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Conditions We Treat: Parastomal Hernia

A parastomal hernia occurs when the intestines press outward near a stoma, the hole created for a colostomy or ileostomy appliance. This causes a bulge under the skin. It can also cause pain and bothersome leakage. Parastomal hernias are the most common complication of ostomy surgery. Though rarely dangerous, severe symptoms may indicate the need for emergency treatment.

Parastomal Hernia: What You Need to Know

Parastomal hernia surgery at Johns Hopkins
  • Pressure from inside the abdomen, such as chronic coughing, sudden weight gain or fluid buildup, may increase the risk of parastomal hernia.
  • People with ostomies should avoid heavy lifting without the aid of a supportive belt.
  • Your doctor’s goal will be to minimize symptoms, avoiding surgery if possible.
  • Ostomy or hernia repair surgery using a synthetic mesh has been found to strengthen the stoma site and decrease the risk of parastomal hernia.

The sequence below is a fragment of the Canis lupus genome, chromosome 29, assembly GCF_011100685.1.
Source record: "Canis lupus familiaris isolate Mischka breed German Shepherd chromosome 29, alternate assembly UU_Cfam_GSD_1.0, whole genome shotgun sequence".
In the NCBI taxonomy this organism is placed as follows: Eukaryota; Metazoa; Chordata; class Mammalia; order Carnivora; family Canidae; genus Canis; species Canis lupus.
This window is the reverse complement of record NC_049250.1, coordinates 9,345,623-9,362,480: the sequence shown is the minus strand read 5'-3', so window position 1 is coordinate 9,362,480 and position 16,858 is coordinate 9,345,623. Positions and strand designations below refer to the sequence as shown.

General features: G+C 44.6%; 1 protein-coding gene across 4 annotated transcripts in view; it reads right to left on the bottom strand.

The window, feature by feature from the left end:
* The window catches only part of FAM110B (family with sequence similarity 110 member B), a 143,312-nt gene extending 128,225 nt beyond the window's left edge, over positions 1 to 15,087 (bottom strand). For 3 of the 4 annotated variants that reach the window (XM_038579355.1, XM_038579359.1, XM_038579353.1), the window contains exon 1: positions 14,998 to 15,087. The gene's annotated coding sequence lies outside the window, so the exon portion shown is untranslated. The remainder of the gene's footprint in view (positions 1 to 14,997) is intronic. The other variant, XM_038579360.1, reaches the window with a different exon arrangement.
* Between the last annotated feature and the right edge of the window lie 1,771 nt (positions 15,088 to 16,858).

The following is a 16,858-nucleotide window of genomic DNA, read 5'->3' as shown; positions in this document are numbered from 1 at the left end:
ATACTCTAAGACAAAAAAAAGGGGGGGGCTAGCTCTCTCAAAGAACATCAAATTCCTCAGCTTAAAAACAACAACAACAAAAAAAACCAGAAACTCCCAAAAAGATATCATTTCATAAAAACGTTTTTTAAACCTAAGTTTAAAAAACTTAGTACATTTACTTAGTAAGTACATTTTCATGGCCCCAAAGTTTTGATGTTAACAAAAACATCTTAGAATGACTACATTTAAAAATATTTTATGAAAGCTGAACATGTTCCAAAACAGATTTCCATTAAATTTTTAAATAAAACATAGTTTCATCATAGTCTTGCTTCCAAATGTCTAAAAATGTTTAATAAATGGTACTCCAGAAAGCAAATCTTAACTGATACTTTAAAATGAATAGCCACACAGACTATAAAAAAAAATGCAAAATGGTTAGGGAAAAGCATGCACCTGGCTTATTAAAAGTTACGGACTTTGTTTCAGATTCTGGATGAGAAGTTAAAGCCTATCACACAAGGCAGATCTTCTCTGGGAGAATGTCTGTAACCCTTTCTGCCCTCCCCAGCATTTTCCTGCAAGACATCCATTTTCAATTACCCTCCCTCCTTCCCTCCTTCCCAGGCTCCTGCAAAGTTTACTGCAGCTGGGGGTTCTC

• If surgery is required, your doctor may choose to relocate the stoma to another site.

Patient Resources

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Why choose Johns Hopkins for parastomal hernias?

Our Physicians


Rely on the expertise of our surgeons to diagnose and repair parastomal hernias.

Our Patient Education

Kimberley Steele, Michael Schweitzer, Thomas Magnuson and Hien Nguyen

Dr. Hien Nguyen, director of the Johns Hopkins Comprehensive Hernia Center, answers some of the most frequently asked questions about common hernias.

Common Hernia Diagnosis and Treatment

Women and Hernias

Minimally Invasive Hernia Surgery